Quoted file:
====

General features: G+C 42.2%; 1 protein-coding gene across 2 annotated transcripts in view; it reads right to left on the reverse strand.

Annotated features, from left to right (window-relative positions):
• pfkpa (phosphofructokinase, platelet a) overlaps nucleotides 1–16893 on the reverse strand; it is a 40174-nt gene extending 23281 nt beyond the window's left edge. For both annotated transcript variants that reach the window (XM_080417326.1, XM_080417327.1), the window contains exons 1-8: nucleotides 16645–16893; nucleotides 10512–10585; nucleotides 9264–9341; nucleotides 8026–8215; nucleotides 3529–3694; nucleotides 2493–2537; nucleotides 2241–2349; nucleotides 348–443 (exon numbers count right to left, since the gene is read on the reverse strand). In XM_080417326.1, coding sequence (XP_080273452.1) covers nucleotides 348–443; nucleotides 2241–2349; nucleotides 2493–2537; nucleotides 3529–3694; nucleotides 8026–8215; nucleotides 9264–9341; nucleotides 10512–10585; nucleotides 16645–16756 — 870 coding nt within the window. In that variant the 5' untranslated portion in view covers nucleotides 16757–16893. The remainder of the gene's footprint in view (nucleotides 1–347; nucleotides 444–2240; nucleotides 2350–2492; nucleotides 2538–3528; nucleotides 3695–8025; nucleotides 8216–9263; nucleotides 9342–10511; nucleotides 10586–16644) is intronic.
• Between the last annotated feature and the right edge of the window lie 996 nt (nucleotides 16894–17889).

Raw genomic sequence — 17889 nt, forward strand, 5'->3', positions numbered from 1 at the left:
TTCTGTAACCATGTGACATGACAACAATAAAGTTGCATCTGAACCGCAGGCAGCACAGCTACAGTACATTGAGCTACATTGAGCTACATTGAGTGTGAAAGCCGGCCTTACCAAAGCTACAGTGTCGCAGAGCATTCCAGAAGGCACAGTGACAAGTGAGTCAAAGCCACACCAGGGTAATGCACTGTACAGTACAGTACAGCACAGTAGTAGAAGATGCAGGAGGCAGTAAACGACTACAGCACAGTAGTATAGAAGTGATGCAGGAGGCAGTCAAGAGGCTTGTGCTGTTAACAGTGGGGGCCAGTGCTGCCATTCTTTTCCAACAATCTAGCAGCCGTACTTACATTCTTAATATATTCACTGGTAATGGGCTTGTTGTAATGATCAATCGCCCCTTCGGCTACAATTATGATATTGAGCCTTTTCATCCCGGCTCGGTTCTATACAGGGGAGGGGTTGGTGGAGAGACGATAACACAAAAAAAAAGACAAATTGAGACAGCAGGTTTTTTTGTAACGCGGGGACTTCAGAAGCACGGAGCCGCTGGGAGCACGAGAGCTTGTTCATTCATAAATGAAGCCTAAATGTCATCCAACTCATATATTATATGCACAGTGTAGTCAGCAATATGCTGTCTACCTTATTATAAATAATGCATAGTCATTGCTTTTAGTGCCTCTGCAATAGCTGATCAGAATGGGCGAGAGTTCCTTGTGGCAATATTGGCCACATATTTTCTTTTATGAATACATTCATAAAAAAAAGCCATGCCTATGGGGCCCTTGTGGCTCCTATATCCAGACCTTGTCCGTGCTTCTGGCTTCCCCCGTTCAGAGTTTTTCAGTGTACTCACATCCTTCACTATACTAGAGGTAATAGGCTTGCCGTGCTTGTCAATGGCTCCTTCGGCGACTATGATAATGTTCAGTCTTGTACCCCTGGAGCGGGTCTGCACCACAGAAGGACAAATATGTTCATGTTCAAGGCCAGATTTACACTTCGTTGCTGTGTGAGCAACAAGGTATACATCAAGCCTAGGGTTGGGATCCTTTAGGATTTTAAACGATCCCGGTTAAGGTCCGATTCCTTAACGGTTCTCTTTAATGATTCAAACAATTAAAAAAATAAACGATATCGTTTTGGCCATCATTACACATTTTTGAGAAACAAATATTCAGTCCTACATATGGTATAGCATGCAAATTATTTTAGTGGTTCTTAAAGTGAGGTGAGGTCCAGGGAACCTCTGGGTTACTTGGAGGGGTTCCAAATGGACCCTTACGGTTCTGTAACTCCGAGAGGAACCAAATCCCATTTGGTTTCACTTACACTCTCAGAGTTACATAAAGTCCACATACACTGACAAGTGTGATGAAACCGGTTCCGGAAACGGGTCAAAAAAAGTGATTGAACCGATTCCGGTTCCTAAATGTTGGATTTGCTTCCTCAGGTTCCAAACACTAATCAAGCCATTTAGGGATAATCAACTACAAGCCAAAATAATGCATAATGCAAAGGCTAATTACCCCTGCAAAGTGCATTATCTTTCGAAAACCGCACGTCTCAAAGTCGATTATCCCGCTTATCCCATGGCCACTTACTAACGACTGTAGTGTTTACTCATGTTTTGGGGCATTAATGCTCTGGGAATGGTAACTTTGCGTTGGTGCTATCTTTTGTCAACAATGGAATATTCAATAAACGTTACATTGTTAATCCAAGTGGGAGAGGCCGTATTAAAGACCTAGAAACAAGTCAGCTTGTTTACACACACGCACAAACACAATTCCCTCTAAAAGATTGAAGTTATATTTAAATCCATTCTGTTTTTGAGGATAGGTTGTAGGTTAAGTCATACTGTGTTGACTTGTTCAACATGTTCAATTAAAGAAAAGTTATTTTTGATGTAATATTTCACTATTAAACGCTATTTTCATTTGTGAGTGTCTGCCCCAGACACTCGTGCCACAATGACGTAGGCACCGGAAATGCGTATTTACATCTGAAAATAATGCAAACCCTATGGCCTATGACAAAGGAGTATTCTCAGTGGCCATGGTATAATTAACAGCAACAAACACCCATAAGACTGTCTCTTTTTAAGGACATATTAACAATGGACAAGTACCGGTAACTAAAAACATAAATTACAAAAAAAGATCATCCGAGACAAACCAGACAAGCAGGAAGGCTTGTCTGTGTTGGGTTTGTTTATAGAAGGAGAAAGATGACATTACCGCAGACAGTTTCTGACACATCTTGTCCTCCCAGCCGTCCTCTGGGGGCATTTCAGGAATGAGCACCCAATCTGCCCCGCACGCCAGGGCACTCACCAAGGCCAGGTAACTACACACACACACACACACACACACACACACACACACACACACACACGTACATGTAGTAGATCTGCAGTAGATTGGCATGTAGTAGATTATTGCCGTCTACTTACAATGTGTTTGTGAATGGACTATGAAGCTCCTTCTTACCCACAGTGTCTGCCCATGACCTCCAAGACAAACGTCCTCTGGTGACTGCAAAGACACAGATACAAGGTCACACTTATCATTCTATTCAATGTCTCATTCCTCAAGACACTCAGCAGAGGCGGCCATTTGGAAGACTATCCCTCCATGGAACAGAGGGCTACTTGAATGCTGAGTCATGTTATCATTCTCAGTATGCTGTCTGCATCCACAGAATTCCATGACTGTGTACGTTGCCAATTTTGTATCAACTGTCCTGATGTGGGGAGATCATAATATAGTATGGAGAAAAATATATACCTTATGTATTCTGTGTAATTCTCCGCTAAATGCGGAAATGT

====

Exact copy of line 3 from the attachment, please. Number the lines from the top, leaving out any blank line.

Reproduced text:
• pfkpa (phosphofructokinase, platelet a) overlaps nucleotides 1–16893 on the reverse strand; it is a 40174-nt gene extending 23281 nt beyond the window's left edge. For both annotated transcript variants that reach the window (XM_080417326.1, XM_080417327.1), the window contains exons 1-8: nucleotides 16645–16893; nucleotides 10512–10585; nucleotides 9264–9341; nucleotides 8026–8215; nucleotides 3529–3694; nucleotides 2493–2537; nucleotides 2241–2349; nucleotides 348–443 (exon numbers count right to left, since the gene is read on the reverse strand). In XM_080417326.1, coding sequence (XP_080273452.1) covers nucleotides 348–443; nucleotides 2241–2349; nucleotides 2493–2537; nucleotides 3529–3694; nucleotides 8026–8215; nucleotides 9264–9341; nucleotides 10512–10585; nucleotides 16645–16756 — 870 coding nt within the window. In that variant the 5' untranslated portion in view covers nucleotides 16757–16893. The remainder of the gene's footprint in view (nucleotides 1–347; nucleotides 444–2240; nucleotides 2350–2492; nucleotides 2538–3528; nucleotides 3695–8025; nucleotides 8216–9263; nucleotides 9342–10511; nucleotides 10586–16644) is intronic.